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Pandemic Preparedness Experts

Pandemic Preparedness Experts
COVID Safe Workplaces

Tuesday, October 27, 2009

HIPPA Privacy Modifications Under Presidential Emergency H1N1 Flu Order

Under the emergency declaration for H1N1 flu signed by President Obama on October 24, 2009, the HIPPA Privacy rule is not waived according to Federal HHS interpretation; however, "the Secretary of HHS may waive certain provisions of the Rule under the Project Bioshield Act of 2004 (PL 108-276) and section 1135(b)(7) of the Social Security Act."
Those modifications are:
"If the President declares an emergency or disaster and the Secretary declares a public health emergency, the Secretary may waive sanctions and penalties against a covered hospital that does not comply with certain provisions of the HIPAA Privacy Rule:

  •  the requirements to obtain a patient's agreement to speak with family members or friends involved in the patient’s care (45 CFR 164.510(b)) 
  • the requirement to honor a request to opt out of the facility directory (45 CFR 164.510(a))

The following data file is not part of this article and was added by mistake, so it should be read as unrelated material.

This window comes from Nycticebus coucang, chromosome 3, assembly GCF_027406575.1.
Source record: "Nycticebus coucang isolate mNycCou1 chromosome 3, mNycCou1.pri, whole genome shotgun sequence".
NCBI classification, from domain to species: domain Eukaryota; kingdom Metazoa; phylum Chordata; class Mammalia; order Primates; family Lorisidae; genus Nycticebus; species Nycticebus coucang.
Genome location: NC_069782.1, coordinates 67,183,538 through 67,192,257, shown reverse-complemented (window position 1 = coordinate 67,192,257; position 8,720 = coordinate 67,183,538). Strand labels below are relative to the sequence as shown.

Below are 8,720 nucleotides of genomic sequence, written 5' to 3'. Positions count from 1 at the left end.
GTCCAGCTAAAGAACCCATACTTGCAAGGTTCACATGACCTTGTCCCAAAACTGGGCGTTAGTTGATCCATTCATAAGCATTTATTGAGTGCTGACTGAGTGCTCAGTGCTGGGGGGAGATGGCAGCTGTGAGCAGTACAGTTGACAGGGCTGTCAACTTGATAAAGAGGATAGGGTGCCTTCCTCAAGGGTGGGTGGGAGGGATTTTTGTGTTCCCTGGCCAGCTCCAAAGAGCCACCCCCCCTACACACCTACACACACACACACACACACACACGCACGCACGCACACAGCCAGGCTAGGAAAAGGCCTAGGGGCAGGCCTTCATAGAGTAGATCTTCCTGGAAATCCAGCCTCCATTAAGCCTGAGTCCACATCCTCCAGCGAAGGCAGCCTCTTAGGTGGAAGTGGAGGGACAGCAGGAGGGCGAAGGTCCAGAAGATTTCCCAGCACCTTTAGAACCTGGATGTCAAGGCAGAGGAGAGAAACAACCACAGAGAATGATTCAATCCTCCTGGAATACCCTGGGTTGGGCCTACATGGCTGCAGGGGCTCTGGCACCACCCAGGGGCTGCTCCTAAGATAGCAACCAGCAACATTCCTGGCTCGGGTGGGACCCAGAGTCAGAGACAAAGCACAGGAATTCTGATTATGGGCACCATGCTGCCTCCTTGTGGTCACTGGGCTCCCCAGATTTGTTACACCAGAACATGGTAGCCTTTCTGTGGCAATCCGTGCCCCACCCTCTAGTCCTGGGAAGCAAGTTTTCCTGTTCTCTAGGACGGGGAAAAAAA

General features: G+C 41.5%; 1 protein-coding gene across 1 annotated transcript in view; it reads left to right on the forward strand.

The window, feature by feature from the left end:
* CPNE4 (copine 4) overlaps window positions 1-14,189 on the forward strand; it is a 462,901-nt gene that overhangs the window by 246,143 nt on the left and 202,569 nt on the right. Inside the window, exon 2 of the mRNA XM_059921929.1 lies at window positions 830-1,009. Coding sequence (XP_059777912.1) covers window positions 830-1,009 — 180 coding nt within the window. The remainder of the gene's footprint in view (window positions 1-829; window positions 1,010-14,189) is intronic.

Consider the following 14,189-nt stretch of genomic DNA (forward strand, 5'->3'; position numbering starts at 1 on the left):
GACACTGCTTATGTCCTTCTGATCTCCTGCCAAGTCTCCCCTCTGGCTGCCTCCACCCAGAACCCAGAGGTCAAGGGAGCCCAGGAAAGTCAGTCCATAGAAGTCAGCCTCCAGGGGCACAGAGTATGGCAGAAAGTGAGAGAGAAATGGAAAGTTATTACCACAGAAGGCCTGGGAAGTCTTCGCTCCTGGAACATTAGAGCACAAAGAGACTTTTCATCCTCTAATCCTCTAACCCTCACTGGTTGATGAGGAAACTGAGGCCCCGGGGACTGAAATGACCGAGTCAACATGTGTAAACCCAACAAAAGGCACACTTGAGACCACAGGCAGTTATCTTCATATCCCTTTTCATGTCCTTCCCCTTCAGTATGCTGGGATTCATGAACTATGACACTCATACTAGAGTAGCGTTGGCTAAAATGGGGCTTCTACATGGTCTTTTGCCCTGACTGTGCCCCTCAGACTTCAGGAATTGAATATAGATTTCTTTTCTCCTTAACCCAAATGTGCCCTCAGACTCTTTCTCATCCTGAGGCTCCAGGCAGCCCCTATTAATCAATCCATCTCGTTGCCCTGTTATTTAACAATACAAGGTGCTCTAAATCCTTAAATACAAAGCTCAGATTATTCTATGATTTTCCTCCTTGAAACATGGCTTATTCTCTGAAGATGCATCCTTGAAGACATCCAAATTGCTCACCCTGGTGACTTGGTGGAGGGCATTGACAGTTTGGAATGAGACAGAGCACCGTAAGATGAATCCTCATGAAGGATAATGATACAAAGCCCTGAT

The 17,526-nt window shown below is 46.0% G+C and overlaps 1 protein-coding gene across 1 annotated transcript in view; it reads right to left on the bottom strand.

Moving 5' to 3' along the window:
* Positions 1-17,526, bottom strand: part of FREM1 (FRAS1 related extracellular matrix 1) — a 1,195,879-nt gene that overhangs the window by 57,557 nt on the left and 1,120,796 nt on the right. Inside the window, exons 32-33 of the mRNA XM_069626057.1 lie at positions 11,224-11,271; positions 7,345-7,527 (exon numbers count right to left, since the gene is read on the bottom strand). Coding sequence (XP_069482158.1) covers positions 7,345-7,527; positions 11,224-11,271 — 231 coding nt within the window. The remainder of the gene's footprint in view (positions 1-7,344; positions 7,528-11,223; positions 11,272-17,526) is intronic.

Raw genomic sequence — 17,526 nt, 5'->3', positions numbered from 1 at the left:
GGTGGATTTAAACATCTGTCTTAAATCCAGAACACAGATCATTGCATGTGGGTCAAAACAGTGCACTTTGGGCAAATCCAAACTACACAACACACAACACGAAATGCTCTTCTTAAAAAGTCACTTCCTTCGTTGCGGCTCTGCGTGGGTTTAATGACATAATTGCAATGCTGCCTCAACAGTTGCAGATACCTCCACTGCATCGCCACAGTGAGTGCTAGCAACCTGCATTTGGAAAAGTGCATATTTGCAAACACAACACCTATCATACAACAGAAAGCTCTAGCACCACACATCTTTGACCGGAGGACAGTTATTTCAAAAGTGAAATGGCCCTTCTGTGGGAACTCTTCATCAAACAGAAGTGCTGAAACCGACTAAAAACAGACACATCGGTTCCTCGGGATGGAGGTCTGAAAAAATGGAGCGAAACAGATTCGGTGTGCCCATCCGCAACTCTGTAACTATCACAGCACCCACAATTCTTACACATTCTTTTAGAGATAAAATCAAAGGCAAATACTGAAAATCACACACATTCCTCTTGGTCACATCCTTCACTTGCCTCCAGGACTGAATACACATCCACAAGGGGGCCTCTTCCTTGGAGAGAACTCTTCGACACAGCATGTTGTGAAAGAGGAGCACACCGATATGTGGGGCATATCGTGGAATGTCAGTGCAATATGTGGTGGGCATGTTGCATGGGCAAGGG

• the requirement to distribute a notice of privacy practices (45 CFR 164.520) 
  • the patient's right to request privacy restrictions (45 CFR 164.522(a)) 
  • the patient's right to request confidential communications (45 CFR 164.522(b)) 
"If the Secretary issues such a waiver, it only applies:

1. In the emergency area and for the emergency period identified in the public health emergency declaration.

   2. To hospitals that have instituted a disaster protocol.  The waiver would apply to all patients at such hospitals.
   3. For up to 72 hours from the time the hospital implements its disaster protocol.
"When the Presidential or Secretarial declaration terminates, a hospital must then comply with all the requirements of the Privacy Rule for any patient still under its care, even if 72 hours has not elapsed since implementation of its disaster protocol. 
"Regardless of the activation of an emergency waiver, the HIPAA Privacy Rule permits disclosures for treatment purposes and certain disclosures to disaster relief organizations. For instance, the Privacy Rule allows covered entities to share patient information with the American Red Cross so it can notify family members of the patient’s location.  See 45 CFR 164.510(b)(4)."